Kelley Hunt and my 16th annual six-day Brave Voice, Sept. 19-24 in Council Grove, Kansas. We have strong Covid protocols in place to keep everyone protected (all participants must show proof of vaccination, we’ll be spread out and will use masks for big group meetings), and the White Memorial Camp is also very committed to keeping us all healthy and safe. Everyone you need will be right at the camp too, including delicious, healthy meals (with vegan and vegetarian options).
Why should you join us at this retreat? Here’s some reasons:
Magic: Yes, there is real magic, and it happens when you get a group of people who love to create — write, sing, make art, or just dip their toes into any of it — together in a sacred and relaxing place, mix in vast vistas of the lake and surrounding hills, add excellent food and deep sleep, and let everyone find their own best answers.
Rest: There’s something about being away from home, surrounded by water and prairie, big skies and gentle breezes (with an occasional good rain) that makes for good sleeping weather. Plus, we hold open afternoons for people to create, wander, explore, collaborate, or take naps.
Perspective: We all need to step out from the ordinary noise of our daily lives and see who we are now and what we have to say to ourselves and others from a new vantage point.
Courage: Brave Voice is a courageous place where people are daring to create and listen to their hearts’ songs. Just being in that space give us back more of ourselves.
Community: People make friendships, sometimes even for life, here. We witness each other, listen carefully, and find clarity and connection in community.
Music: We sing, we’re sung to, we listen, we explore (no one has to sing alone or even sing at all), and oh, Kelley Hunt does a private concert for us!
Writing: Writing is a way of knowing what’s true for us and what no longer holds water. In listening to each other, we find our way to our own strongest words and truest stories. I also do a private reading just for us.
Surprises: The happy kind of surprises abound — maybe fresh pineapple or a new song (even if you’ve never written one), maybe a shooting star, a wonderful dream, or a double rainbow. Expect to be surprised in good ways.
You: Coming to Brave Voice brings you home to yourself even more, and hey, don’t you need a great retreat right now?
Flash Sale: We’re having a special sale to make Brave Voice more affordable for you right now — Aug. 18-22. Come visit our registration page here for the details of how to save close to $100.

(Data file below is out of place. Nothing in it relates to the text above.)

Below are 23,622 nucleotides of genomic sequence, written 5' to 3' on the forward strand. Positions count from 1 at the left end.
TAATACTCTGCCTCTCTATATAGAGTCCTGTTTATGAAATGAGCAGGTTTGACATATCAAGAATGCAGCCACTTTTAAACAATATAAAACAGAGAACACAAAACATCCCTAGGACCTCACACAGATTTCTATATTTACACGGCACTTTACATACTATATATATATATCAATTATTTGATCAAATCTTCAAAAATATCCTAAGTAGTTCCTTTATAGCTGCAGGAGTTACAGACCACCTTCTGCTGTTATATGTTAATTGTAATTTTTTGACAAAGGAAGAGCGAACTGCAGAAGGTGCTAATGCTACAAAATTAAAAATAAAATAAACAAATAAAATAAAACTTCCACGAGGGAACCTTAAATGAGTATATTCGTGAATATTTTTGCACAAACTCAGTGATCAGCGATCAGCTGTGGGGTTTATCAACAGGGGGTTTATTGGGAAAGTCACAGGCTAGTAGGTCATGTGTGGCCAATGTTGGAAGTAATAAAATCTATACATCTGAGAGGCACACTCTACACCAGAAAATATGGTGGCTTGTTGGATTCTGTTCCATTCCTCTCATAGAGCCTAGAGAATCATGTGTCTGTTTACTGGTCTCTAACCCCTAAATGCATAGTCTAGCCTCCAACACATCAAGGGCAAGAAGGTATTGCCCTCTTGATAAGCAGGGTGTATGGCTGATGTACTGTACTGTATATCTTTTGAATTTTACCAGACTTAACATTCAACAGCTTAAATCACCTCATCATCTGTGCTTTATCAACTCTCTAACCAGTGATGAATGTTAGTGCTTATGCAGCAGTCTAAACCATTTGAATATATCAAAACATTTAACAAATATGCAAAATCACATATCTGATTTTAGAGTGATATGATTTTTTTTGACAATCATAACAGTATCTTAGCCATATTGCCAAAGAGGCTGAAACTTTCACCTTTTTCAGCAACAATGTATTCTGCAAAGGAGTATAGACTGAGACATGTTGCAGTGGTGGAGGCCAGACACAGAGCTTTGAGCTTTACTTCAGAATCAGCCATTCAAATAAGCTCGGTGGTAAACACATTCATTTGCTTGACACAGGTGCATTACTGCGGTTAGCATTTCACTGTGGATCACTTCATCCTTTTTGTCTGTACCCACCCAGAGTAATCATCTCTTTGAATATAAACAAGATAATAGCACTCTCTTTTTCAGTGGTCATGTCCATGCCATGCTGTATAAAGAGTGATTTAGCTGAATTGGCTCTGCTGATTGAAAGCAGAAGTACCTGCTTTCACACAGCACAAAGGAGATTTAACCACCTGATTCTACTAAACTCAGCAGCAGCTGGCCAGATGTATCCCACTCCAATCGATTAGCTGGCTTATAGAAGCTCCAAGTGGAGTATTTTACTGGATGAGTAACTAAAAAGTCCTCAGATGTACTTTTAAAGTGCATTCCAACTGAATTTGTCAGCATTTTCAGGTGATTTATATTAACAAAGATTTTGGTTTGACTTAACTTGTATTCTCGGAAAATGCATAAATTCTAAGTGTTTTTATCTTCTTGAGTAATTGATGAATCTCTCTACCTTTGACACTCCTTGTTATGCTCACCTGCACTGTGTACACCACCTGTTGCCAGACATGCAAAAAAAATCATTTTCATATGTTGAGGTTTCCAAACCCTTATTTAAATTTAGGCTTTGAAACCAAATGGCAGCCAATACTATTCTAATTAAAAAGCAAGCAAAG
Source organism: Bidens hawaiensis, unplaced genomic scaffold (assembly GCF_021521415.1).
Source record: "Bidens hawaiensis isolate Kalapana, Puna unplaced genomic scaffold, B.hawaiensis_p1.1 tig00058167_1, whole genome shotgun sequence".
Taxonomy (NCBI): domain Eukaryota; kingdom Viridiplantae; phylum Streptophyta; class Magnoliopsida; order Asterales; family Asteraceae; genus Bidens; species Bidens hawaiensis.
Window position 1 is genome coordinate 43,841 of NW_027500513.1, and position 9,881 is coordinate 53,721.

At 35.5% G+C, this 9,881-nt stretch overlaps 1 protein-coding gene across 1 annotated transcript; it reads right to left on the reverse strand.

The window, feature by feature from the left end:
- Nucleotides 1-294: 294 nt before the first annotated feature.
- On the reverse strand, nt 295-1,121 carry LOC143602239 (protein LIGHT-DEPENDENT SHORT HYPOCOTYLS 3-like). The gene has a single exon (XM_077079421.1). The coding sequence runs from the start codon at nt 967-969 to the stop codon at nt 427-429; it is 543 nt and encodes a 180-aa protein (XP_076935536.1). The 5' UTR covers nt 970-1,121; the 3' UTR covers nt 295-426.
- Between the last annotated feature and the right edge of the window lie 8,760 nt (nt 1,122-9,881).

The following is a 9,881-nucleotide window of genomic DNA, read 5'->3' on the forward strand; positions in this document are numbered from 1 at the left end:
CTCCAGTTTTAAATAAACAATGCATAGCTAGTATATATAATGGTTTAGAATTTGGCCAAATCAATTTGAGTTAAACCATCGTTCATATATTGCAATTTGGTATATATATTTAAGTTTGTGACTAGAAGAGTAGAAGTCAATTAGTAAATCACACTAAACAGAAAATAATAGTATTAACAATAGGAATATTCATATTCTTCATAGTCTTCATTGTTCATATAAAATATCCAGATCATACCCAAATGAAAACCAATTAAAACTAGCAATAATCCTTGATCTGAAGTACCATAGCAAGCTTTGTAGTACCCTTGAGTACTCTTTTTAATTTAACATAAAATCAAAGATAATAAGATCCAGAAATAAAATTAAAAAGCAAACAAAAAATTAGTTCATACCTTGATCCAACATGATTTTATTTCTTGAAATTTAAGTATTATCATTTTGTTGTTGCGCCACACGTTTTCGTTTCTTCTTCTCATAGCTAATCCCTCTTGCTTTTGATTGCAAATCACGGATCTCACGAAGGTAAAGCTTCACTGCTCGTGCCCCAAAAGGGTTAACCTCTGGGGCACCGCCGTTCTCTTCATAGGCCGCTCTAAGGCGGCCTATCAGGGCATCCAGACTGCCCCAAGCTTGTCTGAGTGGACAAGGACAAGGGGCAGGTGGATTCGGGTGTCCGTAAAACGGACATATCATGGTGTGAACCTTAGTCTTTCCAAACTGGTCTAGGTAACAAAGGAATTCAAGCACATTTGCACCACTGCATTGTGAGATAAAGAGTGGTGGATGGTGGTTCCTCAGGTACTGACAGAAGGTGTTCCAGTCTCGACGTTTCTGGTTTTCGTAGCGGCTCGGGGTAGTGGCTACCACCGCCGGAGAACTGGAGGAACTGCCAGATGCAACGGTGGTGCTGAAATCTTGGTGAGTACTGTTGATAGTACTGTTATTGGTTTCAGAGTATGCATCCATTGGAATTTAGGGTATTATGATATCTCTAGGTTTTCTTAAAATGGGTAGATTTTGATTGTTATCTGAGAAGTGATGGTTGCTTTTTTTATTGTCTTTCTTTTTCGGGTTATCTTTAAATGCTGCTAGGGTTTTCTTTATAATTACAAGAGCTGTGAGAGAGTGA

A year ago today, pacing an empty parking lot, I cried so hard on the phone with my friend Kelley that it was hard to get the words out: “I have cancer. In my eye. I’m so scared.” Ken was racing back from Topeka to meet me after my two hours of scans at the ophthalmologist’s office. My right’s eye blurry eyesight wasn’t a minor glitch in this body’s solar system, but a large asteroid crashing through whatever semblance I had of calm, whatever thoughts I had of being safe.
Thus began my personal pandemic with its the customary WTF? phone calls, bouts of fear storms, and a lot of clearing of the calendar. The next day was far worse when my new ocular oncologist said it could be a melanoma but it was more likely a brain tumor. “Let’s hope for the melanoma then,” I said. She shook her head, “They’re both bad!” The interim between that moment — a few hours of more scans in between pacing the waiting room with Ken and my brother Ravi — and the oncologist confirming it was a treatable melanoma was terrifying. But when we got home that day, the sky took on a new sheen: a rainbow to the east, and it was enough.
I thought my life would be briefly interrupted and not changed all that much, but just like my breast cancer road trip 17 years earlier, it took many months and knocked over many plans, notions, and habits. I would have many more scans and tests, a radiation implant in my eye that would require two major surgeries, and a whole lot of time enveloped in hurt and anxiety. That summer, I hardly left the house except to visit a doctor or my therapist, donning two pairs of sunglasses and often a towel over my head because light hurt (obviously, I wasn’t driving). Eventually, I healed, and although my right eye is far past legally blind and I still can’t open it completely, I’m okay. The changes put in motion are still unfolding, and that’s okay too.
While the word “pandemic” refers to a global epidemic, for me and for any of us who go through such mortality-laced journeys, it sure felt like my whole world was in crisis. To ensure healing and safety, I was in home lock-down much of the time. The economy of Caryn World also tripped into the ground and stayed there for a while with lost income and, even with decent health insurance, thousands of dollars of medical bills. But lucky for me — and lucky for all of us right now — I could choose to surrender to what I needed to do based on the best science and medicine available.
Yes, a global pandemic is unprecedented in our lifetimes, but most if not all of us have lived through the world as we know it dissolving under our feet in a flash. Having the rug pulled out due to serious illness, death, heartbreak, and all manner of other very human challenges is part and parcel of being alive. We think we’re living one story, and poof! Suddenly, it’s a good thing to have erasable gel pens for your calendar, some savings, and the ability to make good things out of our friend, the potato.
This comes home to me lately on Tuesday nights when, through Turning Point, I facilitate writing workshops for people living with serious illness. I started doing these workshops 18 years ago, fresh out of cancer #1, although now we’re meeting through Zoom instead of in-person. A little like a warped futuristic vision of the Brady Bunch, 18-21 of us write and listen our way to greater meaning, strength, and mutual understanding. Some are finding new ways to bake chocolate tortes, some are summoning the strength to get out of bed while irrevocably heartbroken by the loss of a spouse, and some are dealing with chronic pain or what bad news might be just around the next blood test or MRI.